Send to

Choose Destination
Arch Surg. 2001 May;136(5):505-11.

Spiral computed tomography for the diagnosis of pulmonary embolism in critically ill surgical patients: a comparison with pulmonary angiography.

Author information

LAC+USC Medical Center, 1200 N State St, Room 9900, Los Angeles, CA 90033, USA.



Spiral computed tomographic pulmonary angiography (CTPA) is sensitive and specific in diagnosing pulmonary embolism (PE) in critically ill surgical patients.


Prospective study comparing CTPA with the criterion standard, pulmonary angiography (PA).


Surgical intensive care unit of an academic hospital.


Twenty-two critically ill surgical patients with clinical suspicion of PE. The CTPAs and PAs were independently read by 4 radiologists (2 for each test) blinded to each other's interpretation. Clinical suspicion was classified as high, intermediate, or low according to predetermined criteria. All but 2 patients had marked pulmonary parenchymal disease at the time of the event that triggered evaluation for PE.


Computed tomographic pulmonary angiography and PA in 22 patients, venous duplex scan in 19.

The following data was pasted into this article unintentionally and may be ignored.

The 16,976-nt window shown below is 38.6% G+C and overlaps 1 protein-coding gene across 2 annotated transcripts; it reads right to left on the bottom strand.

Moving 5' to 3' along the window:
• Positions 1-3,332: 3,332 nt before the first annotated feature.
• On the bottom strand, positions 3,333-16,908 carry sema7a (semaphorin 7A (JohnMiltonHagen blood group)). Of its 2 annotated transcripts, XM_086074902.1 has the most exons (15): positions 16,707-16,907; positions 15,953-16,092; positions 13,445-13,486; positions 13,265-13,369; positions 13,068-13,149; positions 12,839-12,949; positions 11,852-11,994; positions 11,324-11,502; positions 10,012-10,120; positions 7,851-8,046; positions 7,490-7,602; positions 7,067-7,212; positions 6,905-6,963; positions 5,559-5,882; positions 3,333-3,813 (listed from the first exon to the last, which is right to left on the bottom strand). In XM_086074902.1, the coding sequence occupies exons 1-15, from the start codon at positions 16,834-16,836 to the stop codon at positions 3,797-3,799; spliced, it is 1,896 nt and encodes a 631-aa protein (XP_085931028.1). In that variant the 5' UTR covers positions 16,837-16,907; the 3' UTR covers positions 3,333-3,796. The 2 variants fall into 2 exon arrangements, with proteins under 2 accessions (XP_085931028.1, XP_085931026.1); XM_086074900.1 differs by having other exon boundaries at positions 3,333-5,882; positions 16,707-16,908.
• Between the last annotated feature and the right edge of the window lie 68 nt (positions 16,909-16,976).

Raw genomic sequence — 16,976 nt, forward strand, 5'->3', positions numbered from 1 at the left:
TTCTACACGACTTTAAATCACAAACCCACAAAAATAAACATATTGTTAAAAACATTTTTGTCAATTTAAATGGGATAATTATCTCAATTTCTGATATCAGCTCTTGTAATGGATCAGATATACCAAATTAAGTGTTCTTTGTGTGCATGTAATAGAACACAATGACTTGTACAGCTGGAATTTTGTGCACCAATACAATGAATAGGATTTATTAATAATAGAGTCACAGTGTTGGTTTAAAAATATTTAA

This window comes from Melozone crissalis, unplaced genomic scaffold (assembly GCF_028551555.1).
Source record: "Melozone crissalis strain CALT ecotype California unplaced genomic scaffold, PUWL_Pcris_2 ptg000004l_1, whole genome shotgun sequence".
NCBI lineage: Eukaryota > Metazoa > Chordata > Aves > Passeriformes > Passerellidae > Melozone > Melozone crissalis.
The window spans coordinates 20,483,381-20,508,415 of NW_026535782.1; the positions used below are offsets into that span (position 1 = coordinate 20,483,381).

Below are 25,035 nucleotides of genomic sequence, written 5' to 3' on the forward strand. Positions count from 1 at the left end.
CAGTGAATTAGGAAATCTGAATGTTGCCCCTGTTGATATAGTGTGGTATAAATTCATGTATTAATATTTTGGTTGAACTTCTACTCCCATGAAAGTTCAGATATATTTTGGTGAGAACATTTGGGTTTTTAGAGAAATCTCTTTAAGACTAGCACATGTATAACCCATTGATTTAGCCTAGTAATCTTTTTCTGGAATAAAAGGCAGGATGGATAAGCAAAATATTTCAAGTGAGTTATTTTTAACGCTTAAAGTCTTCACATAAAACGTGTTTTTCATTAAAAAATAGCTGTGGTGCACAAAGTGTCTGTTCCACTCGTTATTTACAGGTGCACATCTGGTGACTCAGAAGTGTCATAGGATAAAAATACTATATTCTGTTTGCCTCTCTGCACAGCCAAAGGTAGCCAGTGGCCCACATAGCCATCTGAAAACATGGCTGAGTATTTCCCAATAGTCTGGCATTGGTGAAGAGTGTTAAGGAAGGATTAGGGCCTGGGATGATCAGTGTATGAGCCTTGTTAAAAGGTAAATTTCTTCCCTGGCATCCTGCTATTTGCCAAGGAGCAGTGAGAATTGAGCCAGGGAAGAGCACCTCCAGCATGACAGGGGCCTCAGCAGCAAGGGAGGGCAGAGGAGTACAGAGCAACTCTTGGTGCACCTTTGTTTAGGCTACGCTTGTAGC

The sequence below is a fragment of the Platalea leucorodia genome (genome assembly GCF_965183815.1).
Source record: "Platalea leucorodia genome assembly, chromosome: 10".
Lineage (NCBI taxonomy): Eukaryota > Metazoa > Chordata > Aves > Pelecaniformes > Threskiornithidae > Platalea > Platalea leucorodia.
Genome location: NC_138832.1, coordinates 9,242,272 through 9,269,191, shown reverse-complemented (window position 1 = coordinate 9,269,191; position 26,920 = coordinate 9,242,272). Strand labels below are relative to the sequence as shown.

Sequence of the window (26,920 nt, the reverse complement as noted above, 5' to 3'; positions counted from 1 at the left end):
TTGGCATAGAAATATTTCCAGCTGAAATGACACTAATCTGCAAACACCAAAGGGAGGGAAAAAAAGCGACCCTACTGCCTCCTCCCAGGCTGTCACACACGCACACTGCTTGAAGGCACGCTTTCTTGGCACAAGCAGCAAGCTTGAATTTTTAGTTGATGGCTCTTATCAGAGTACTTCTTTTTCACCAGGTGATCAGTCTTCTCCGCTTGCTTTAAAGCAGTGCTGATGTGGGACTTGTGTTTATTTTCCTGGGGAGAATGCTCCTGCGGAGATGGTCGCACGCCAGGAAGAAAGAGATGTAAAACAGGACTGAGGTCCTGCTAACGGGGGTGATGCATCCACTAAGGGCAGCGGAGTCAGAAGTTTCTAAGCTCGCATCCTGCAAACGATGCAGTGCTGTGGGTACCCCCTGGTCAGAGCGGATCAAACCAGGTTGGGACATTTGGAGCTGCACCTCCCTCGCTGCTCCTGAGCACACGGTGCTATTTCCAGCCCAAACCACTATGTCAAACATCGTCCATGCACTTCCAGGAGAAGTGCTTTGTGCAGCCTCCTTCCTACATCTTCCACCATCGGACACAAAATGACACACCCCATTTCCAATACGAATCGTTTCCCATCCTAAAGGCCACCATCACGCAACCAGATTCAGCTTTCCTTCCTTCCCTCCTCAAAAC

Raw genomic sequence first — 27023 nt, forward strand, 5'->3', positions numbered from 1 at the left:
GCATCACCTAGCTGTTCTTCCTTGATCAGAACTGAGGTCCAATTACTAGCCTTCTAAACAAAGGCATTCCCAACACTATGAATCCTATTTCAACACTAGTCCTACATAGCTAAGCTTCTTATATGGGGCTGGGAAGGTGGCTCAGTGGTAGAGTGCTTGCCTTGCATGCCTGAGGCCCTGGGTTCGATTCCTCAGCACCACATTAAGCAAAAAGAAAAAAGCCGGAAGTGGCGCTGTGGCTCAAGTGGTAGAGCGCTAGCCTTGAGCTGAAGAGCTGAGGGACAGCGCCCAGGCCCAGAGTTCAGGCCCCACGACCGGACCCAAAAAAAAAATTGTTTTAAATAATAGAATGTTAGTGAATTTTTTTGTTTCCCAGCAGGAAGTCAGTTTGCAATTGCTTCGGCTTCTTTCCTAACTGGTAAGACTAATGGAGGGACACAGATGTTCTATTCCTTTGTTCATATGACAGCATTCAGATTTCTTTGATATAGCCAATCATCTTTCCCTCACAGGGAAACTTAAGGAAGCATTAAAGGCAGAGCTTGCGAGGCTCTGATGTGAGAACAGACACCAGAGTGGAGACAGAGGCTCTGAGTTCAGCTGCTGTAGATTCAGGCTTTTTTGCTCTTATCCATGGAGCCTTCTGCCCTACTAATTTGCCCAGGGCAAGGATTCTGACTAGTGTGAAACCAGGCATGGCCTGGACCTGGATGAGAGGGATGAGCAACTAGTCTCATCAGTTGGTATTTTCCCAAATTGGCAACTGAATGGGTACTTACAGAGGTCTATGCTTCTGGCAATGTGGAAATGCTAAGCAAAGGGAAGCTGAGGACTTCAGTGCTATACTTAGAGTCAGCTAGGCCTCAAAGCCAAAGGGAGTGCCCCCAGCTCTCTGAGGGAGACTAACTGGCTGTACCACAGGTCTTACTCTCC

Eleven patients (50%) had evidence of PE on PA, 5 in central and 6 in peripheral pulmonary arteries. The sensitivity and specificity of CTPA was, respectively, 45% and 82% for all PEs, 60% and 100% for central PEs, and 33% and 82% for peripheral PEs. Duplex scanning was 40% sensitive and 100% specific in diagnosing PE. The independent reviewers disagreed only in 14% of CTPA and 14% of PA interpretations. There were no differences in risk factors or clinical characteristics between patients with and without PE. The level of clinical suspicion was identical in the 2 groups.


Pulmonary angiography remains the gold standard for the diagnosis of PE in critically ill surgical patients. Computed tomographic pulmonary angiography needs further evaluation in this population.

Comment in

[Indexed for MEDLINE]

Supplemental Content

Full text links

Icon for Silverchair Information Systems
Loading ...
Support Center